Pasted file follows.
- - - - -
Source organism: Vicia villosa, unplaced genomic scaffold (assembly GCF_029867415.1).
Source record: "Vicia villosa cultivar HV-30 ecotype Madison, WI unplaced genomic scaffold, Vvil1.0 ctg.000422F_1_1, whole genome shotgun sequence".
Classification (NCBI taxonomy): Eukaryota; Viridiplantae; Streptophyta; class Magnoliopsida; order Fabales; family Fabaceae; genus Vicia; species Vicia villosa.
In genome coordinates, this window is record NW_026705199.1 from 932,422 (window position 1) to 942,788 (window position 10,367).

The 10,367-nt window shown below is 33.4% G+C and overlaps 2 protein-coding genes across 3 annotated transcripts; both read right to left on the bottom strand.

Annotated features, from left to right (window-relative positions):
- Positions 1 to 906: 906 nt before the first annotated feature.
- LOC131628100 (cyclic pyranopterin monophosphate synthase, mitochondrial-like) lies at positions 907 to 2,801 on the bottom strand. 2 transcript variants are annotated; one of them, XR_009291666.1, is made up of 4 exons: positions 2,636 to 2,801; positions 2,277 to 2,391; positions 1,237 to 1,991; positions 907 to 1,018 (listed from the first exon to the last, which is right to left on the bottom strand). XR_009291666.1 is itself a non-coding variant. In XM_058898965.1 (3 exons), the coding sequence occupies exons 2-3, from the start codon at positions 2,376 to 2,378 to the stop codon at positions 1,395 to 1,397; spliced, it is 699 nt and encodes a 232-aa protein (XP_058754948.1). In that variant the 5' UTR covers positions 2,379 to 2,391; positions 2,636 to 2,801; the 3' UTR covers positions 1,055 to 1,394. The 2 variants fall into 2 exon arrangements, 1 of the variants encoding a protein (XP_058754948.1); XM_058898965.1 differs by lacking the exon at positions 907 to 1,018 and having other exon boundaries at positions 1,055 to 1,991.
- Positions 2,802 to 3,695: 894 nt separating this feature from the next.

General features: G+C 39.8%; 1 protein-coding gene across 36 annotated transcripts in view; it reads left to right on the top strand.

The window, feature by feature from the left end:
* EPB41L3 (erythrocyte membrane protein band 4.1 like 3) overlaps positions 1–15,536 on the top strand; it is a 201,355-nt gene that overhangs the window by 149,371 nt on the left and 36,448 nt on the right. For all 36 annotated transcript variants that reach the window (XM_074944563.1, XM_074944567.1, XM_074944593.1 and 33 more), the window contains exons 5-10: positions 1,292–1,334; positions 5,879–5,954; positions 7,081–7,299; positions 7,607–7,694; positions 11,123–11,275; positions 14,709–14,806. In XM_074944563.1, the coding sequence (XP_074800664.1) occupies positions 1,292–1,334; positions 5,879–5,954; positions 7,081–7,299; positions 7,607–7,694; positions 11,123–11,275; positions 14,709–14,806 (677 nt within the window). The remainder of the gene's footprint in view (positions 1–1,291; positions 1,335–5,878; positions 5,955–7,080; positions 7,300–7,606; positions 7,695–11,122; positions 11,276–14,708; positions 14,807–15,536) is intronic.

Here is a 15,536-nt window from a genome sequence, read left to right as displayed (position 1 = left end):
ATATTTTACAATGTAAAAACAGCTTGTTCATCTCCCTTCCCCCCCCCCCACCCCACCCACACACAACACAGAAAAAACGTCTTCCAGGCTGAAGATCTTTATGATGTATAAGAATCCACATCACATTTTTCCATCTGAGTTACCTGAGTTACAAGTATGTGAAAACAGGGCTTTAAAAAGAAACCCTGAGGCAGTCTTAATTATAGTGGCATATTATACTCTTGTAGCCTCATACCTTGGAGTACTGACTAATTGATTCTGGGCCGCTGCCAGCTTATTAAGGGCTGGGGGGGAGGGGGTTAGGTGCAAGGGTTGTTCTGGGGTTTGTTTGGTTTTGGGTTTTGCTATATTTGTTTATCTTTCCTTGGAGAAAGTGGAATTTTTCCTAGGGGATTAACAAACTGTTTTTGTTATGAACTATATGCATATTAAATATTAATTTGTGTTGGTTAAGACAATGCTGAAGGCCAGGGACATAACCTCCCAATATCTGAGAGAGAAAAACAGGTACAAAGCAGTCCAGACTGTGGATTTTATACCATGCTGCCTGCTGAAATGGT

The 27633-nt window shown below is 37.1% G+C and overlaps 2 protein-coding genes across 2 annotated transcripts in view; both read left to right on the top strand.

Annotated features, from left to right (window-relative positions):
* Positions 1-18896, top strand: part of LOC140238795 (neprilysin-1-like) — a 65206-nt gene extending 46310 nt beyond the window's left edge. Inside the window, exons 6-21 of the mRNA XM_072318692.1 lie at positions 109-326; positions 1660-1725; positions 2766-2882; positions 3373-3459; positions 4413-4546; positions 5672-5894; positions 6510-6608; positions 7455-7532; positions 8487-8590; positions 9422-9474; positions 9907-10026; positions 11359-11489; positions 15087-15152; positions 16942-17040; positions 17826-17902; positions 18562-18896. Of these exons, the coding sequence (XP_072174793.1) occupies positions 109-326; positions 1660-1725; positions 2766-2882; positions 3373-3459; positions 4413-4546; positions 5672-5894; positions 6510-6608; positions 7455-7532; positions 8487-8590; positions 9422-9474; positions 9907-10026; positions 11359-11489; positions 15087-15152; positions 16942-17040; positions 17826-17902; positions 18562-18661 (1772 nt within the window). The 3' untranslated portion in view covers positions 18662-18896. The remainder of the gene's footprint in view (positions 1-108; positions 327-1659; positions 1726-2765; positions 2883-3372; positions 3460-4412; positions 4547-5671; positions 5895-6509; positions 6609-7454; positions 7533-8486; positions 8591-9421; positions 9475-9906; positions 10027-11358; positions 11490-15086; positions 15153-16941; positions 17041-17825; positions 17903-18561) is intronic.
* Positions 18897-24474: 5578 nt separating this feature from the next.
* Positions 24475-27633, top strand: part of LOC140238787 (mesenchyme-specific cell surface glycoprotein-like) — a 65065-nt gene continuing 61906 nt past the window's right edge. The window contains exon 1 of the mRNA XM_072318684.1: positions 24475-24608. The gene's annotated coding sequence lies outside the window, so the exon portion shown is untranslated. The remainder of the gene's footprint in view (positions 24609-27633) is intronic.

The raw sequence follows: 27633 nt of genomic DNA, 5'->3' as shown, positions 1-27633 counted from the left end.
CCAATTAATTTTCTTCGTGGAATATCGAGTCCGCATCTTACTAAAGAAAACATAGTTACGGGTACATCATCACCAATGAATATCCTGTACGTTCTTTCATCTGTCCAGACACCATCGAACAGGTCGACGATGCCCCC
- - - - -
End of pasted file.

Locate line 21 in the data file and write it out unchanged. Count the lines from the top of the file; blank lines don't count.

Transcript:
CCAATTAATTTTCTTCGTGGAATATCGAGTCCGCATCTTACTAAAGAAAACATAGTTACGGGTACATCATCACCAATGAATATCCTGTACGTTCTTTCATCTGTCCAGACACCATCGAACAGGTCGACGATGCCCCC